The objectives of this study were (i) to evaluate different fracture mechanisms for orbital floor fractures and (ii) to measure forces and displacement of intraorbital tissue after orbital traumata to predict the necessity of strength for reconstruction materials. Six fresh frozen human heads were used, and orbital floor defects in the right and left orbit were created by a direct impact of 3.0 J onto the globe and infraorbital rim, respectively. Orbital floor defect sizes and displacement were evaluated after a Le Fort I osteotomy. In addition, after reposition of the intraorbital tissue, forces and displacement were measured. The orbital floor defect sizes were 208.3 (SD, 33.4) mm2 for globe impact and 221.8 (SD, 53.1) mm2 for infraorbital impact. The intraorbital tissue displacement after the impact and before reposition was 5.6 (SD, 1.0) mm for globe impact and 2.8 (SD, 0.7) mm for infraorbital impact. After reposition, the displacement was 0.8 (SD, 0.5) mm and 1.1 (SD, 0.7) mm, respectively. The measured applied forces were 0.061 (SD, 0.014) N for globe impact and 0.066 (SD, 0.022) N for infraorbital impact. Different fracture-inductive mechanisms are not reflected by the pattern of the fracture. The forces needed after reposition are minimal (∼0.07 N), which may explain the success of PDS foils [poly-(p-dioxanone)] and collagen membranes as reconstruction materials.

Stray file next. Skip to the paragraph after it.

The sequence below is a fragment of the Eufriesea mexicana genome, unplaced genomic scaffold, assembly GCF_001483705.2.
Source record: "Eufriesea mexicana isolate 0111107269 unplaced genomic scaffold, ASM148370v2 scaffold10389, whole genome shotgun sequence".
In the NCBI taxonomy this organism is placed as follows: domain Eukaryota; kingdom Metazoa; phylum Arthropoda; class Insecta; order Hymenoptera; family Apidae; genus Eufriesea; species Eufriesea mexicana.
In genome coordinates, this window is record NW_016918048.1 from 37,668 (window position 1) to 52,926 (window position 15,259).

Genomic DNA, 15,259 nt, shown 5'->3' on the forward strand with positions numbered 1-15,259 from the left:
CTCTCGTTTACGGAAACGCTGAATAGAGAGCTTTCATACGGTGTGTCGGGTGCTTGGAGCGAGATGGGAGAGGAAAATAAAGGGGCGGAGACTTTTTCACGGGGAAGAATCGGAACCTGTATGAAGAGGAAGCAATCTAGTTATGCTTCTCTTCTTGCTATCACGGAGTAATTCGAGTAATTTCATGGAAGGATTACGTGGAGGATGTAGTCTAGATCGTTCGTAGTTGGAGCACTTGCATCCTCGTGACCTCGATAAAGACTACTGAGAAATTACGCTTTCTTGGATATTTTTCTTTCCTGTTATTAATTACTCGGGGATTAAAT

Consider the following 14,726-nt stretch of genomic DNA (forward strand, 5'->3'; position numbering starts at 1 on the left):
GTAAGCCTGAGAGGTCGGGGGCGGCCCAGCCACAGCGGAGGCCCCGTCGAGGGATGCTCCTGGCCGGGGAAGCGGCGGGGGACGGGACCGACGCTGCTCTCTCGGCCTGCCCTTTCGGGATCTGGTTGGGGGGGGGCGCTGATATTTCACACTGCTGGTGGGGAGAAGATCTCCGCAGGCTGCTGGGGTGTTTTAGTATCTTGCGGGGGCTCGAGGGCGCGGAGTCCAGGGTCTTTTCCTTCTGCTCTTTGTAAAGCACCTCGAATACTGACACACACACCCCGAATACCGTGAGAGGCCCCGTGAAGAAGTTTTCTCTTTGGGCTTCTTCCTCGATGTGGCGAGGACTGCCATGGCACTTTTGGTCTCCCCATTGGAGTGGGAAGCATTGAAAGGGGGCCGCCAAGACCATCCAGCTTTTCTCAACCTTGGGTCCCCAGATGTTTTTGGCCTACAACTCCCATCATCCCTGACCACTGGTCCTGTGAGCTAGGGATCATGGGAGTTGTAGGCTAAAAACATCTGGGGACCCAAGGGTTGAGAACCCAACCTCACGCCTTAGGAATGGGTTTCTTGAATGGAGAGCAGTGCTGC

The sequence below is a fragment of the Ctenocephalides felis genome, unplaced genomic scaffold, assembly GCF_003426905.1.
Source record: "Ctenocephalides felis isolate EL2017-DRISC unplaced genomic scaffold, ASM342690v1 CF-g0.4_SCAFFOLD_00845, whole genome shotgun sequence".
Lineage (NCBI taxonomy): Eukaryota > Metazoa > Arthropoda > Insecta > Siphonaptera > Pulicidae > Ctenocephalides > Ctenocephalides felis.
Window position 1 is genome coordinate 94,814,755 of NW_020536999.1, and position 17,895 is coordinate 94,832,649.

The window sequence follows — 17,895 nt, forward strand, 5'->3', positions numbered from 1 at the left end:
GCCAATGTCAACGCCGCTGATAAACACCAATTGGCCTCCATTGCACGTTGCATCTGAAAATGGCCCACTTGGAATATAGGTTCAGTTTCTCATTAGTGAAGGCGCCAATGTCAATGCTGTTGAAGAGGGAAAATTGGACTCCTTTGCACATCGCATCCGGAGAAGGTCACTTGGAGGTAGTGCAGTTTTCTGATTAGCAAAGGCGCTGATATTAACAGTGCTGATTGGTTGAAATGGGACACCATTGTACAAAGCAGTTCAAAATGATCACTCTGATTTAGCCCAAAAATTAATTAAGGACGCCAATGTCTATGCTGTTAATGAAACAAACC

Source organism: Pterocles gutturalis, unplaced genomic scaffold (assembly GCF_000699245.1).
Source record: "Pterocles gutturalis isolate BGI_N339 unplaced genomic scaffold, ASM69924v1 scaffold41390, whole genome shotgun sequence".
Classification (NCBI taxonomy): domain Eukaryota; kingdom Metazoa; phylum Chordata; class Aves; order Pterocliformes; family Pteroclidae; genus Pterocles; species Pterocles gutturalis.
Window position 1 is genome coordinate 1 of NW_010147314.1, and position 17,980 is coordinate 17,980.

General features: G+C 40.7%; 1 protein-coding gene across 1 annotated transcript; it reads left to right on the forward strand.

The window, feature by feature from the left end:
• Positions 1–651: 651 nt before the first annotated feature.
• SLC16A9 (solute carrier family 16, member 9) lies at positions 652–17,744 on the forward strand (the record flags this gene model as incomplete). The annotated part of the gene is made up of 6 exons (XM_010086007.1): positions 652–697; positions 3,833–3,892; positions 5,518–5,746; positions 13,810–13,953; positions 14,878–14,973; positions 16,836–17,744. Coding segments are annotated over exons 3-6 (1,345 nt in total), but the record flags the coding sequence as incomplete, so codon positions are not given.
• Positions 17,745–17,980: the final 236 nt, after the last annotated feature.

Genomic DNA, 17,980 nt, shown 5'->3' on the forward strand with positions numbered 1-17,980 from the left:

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From the *Institute of Anatomy, †Dental School, Department of Prosthodontics, Propaedeutics and Dental Materials, and ‡Department of Oral and Maxillofacial Surgery, Christian-Albrechts University Kiel, Kiel, Germany.
Received October 17, 2011.
Accepted for publication January 2, 2012.
Address correspondence and reprint requests to Falk Birkenfeld, DMD, Institute of Anatomy, Christian-Albrechts University Kiel, Otto-Hahn-Platz 8, 24118 Kiel, Germany; E-mail: firstname.lastname@example.org
The authors report no conflicts of interest.